or Western economies, the year 2014 is ending on a fairly somber note. The long-heralded recovery has once again been postponed. Eurozone countries posted incremental growth rates while the United States and Britain showed increases of just over two percent of GNP, thanks mostly to a massive, three-year-long cash infusion by the Fed and the Bank of England.
In OECD countries (including Japan), 2015 is expected to usher in unexceptional improvement. Forecasters predict average annual growth rates of around two percent, with higher rates foreseen later in the decade. While such percentages would have been considered disastrous in the 1970s and 80s, they represent a relatively optimistic outlook based on the events of the last six years.
The semi-stagnation affecting industrialized countries today recalls the 1930s. But so-called “creative destruction,” an out-with-the-old, in-with-the-new pattern that free market economists associate with severe crisis, has yet to make an appearance.
At the same time, signs of new technological, political and organizational potential are everywhere. In effect, the old system is fading, only that a new one has yet to emerge. The result is confusion.
So far, new investment in infrastructures, plants, and equipment has been relatively modest — notwithstanding historically low interest rates. The financial sector is busy strengthening its capital base and effectively rationing capital, in part because it fears cracks that any new bubble might create.
Meanwhile, income distribution in the industrialized countries has worsened. The upward concentration of wealth has increased dramatically, a process that began long before the 2008 economic and financial debacle. Most countries have large and increasingly visible pockets of poverty (including nations like Sweden, which once enjoyed a high degree of social equilibrium). Welfare systems, which provided the basis of prosperity the post-World War II decades, have begun to fall apart, yielding social and political discontent and overall instability. Unemployment is up and the stability afforded by long-term employment seems a thing of the past.
Governments appear semi-paralyzed and bitterly divided, unable bridge the gap between those in favor of greater deficit spending and those who swear by “trickle down” policies and pillory “fiscal irresponsibility.” In the West and Japan, government-level weakness and divisiveness is unprecedented. Though Britain, Japan and possibly Sweden will hold general elections in 2015, none are likely to produce coherent majorities and well-defined policies.
Angry, incoherent populism directed against the EU and intent on limiting immigration now threatens even countries with long traditions of political and social stability. Though only fragments of populations openly associate with the sentiment, the anger is palpable, extending to London, Washington and Tokyo. It poses a real threaten to both the EU and the euro, with the stalemate between proponents of austerity and development only aggravating matters further.
Also damning is that Europe has so far found way to remedy stagnation. The European Commission recently submitted a €350 billion plan to help facilitate new investments. But its fate remains uncertain at best. At present, only €25 billion would be provided by the EC itself, with rest dependent on the private sector and the European Investment Bank in Luxembourg. The European Parliament is likely to substantially amend the proposal.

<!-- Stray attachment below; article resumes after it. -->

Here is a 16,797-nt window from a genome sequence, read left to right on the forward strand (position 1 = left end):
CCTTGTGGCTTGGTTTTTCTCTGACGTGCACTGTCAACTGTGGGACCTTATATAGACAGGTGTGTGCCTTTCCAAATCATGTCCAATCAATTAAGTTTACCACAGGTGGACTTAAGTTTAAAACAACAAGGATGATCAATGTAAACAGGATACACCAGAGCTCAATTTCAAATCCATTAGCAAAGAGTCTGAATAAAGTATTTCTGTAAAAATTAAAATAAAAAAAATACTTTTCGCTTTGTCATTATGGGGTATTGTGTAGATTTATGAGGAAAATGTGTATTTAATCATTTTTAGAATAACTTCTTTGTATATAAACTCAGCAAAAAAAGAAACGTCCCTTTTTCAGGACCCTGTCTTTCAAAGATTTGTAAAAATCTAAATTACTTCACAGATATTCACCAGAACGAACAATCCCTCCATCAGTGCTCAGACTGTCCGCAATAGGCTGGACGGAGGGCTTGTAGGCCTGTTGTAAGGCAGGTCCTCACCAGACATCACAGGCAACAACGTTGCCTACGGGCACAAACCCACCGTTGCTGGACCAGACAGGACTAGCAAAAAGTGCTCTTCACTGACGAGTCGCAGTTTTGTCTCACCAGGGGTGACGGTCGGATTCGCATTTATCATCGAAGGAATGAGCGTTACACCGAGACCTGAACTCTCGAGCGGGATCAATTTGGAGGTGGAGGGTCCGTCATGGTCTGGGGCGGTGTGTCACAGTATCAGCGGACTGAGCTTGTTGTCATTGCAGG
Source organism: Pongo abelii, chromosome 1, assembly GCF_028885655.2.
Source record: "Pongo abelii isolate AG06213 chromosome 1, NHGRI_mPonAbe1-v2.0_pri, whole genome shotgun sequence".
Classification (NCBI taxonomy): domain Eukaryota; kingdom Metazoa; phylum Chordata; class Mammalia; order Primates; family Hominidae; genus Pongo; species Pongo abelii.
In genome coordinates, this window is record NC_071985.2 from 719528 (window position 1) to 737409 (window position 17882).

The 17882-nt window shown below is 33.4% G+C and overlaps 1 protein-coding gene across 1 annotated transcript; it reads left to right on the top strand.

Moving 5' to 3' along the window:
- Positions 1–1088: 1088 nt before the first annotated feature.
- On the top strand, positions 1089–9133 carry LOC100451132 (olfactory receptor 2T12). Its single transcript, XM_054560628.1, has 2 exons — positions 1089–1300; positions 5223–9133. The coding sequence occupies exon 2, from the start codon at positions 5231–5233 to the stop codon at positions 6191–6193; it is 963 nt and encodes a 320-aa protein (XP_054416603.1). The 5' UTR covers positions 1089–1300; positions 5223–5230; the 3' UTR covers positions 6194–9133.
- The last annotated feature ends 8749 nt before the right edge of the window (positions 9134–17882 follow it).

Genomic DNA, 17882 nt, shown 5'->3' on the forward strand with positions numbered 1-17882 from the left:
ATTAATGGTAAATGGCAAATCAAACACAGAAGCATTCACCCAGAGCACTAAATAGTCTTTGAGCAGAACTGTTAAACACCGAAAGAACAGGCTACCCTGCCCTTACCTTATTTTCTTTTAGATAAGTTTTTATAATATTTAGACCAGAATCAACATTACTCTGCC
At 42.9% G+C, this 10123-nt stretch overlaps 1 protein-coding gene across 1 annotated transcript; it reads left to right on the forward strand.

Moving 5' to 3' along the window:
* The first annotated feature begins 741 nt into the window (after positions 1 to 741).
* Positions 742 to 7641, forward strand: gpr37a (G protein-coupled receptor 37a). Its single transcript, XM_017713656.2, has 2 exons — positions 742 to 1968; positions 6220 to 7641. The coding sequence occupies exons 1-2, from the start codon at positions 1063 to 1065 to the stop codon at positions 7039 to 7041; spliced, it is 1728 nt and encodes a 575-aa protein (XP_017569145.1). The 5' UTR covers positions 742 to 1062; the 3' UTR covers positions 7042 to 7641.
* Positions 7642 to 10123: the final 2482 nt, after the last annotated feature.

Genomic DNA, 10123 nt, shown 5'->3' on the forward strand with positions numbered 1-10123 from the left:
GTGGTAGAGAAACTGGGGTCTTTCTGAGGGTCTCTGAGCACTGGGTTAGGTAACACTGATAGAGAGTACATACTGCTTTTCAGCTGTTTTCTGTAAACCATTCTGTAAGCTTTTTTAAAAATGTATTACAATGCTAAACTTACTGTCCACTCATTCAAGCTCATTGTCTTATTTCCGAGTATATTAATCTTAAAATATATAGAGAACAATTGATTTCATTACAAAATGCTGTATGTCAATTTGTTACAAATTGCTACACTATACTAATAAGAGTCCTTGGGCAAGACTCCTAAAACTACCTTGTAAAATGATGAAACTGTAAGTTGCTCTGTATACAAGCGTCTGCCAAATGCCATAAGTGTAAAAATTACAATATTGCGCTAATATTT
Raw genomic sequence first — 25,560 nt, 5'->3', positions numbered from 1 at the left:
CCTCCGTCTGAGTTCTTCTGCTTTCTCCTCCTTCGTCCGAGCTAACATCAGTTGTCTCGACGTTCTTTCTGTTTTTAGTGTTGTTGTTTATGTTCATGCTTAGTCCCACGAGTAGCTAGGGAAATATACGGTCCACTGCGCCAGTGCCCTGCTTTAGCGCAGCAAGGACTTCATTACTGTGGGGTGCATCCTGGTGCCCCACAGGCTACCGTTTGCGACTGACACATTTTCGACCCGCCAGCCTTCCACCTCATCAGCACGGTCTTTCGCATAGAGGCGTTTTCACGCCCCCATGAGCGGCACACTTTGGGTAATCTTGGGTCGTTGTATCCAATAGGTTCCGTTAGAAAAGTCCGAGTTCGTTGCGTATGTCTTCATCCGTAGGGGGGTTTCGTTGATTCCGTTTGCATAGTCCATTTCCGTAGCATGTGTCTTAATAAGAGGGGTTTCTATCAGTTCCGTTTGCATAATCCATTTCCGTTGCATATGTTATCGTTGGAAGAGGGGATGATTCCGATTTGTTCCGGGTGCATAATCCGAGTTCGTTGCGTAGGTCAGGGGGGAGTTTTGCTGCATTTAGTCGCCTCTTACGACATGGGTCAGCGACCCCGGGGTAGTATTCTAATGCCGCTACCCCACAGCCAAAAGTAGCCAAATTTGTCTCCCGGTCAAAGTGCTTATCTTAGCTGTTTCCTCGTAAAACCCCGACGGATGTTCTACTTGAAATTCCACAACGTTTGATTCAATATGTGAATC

It is increasingly evident that any hope of a lasting EU recovery will hinge on future relations between member states and its parliament. Not a single EU member, including Germany, has the strength and resources to go it alone. The EU may need to intercede to spur growth in place of a reluctant or crippled private sector, just as state-owned corporations helped bring about recovery in the 1930s. In 1938, as part of the New Deal, the Roosevelt Administration used massive government investment to re-launch an economy that struggled badly in the wake of the Great Depression. A semi-public sector was developed to shore up strategic industrial and financial sectors such as bank regulation, energy production and the petrochemical industry in Texas. Among others, the aircraft, shipping, steel, pipeline and aluminum industries were all boosted. These tactically fundamental efforts and investments helped bring the U.S. economy back from the brink of ruin.
It’s a lesson free market advocates are determined to forget, but also one that suggests a way out for Europe. The prospect of supranational intervention is likely produce heated debate in coming years. But some practical examples of it already exist, including the European Space Agency and the European nuclear agency CERN. Both are potential models for coordinated operations.
One positive note — and the year needs one — is the fall of commodity prices. Oil prices are dropping, receiving considerable media attention as a result. That may soon extend to raw materials. Banks, through their holdings, and hedge funds, have operated in the sector for a decade. But the days of easy financing are over. Hedge funds are running at a loss and many risk folding.
For European consumers, the drop in oil prices may increase disposable income by as much as €24 trillion in 2015. That figure is even higher if you factor in the dropping cost of other commodities. This process may significantly narrow the income gap and create a surge in demand that finally brings an end to stagnation. Cross your fingers.